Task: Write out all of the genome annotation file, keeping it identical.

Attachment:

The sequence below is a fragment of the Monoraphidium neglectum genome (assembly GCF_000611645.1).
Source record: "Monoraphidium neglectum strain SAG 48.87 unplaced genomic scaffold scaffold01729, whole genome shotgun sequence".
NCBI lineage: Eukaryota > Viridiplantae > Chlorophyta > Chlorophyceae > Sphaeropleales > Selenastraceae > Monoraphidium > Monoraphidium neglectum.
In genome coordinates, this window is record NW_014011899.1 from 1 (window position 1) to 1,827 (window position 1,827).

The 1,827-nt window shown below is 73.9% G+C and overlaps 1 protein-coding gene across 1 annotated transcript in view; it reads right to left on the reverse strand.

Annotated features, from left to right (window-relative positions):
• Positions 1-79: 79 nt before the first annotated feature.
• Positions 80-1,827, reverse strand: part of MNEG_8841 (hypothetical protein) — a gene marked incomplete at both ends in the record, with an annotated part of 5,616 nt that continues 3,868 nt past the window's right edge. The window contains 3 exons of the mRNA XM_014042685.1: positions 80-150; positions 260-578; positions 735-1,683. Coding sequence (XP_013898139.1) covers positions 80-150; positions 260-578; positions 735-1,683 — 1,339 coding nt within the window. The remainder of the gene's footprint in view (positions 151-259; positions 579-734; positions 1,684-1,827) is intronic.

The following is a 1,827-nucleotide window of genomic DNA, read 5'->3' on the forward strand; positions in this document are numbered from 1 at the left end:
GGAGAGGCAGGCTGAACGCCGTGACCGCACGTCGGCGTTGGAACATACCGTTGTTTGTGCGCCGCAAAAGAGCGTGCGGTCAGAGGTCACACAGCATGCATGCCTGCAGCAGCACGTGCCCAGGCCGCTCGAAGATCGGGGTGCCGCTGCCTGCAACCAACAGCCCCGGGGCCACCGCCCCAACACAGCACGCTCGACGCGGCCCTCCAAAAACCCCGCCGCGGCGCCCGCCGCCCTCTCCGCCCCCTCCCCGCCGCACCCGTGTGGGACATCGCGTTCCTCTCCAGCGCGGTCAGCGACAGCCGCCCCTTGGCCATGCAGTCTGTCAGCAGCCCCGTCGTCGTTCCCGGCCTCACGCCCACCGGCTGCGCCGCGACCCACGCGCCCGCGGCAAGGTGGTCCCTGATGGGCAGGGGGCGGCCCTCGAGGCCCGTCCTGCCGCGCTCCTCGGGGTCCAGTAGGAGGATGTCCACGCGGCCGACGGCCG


The sequence below is a fragment of the Monoraphidium neglectum genome (assembly GCF_000611645.1).
Source record: "Monoraphidium neglectum strain SAG 48.87 unplaced genomic scaffold scaffold01729, whole genome shotgun sequence".
NCBI lineage: Eukaryota > Viridiplantae > Chlorophyta > Chlorophyceae > Sphaeropleales > Selenastraceae > Monoraphidium > Monoraphidium neglectum.
In genome coordinates, this window is record NW_014011899.1 from 1 (window position 1) to 1,827 (window position 1,827).

The 1,827-nt window shown below is 73.9% G+C and overlaps 1 protein-coding gene across 1 annotated transcript in view; it reads right to left on the reverse strand.

Annotated features, from left to right (window-relative positions):
• Positions 1-79: 79 nt before the first annotated feature.
• Positions 80-1,827, reverse strand: part of MNEG_8841 (hypothetical protein) — a gene marked incomplete at both ends in the record, with an annotated part of 5,616 nt that continues 3,868 nt past the window's right edge. The window contains 3 exons of the mRNA XM_014042685.1: positions 80-150; positions 260-578; positions 735-1,683. Coding sequence (XP_013898139.1) covers positions 80-150; positions 260-578; positions 735-1,683 — 1,339 coding nt within the window. The remainder of the gene's footprint in view (positions 151-259; positions 579-734; positions 1,684-1,827) is intronic.

The following is a 1,827-nucleotide window of genomic DNA, read 5'->3' on the forward strand; positions in this document are numbered from 1 at the left end:
GGAGAGGCAGGCTGAACGCCGTGACCGCACGTCGGCGTTGGAACATACCGTTGTTTGTGCGCCGCAAAAGAGCGTGCGGTCAGAGGTCACACAGCATGCATGCCTGCAGCAGCACGTGCCCAGGCCGCTCGAAGATCGGGGTGCCGCTGCCTGCAACCAACAGCCCCGGGGCCACCGCCCCAACACAGCACGCTCGACGCGGCCCTCCAAAAACCCCGCCGCGGCGCCCGCCGCCCTCTCCGCCCCCTCCCCGCCGCACCCGTGTGGGACATCGCGTTCCTCTCCAGCGCGGTCAGCGACAGCCGCCCCTTGGCCATGCAGTCTGTCAGCAGCCCCGTCGTCGTTCCCGGCCTCACGCCCACCGGCTGCGCCGCGACCCACGCGCCCGCGGCAAGGTGGTCCCTGATGGGCAGGGGGCGGCCCTCGAGGCCCGTCCTGCCGCGCTCCTCGGGGTCCAGTAGGAGGATGTCCACGCGGCCGACGGCCG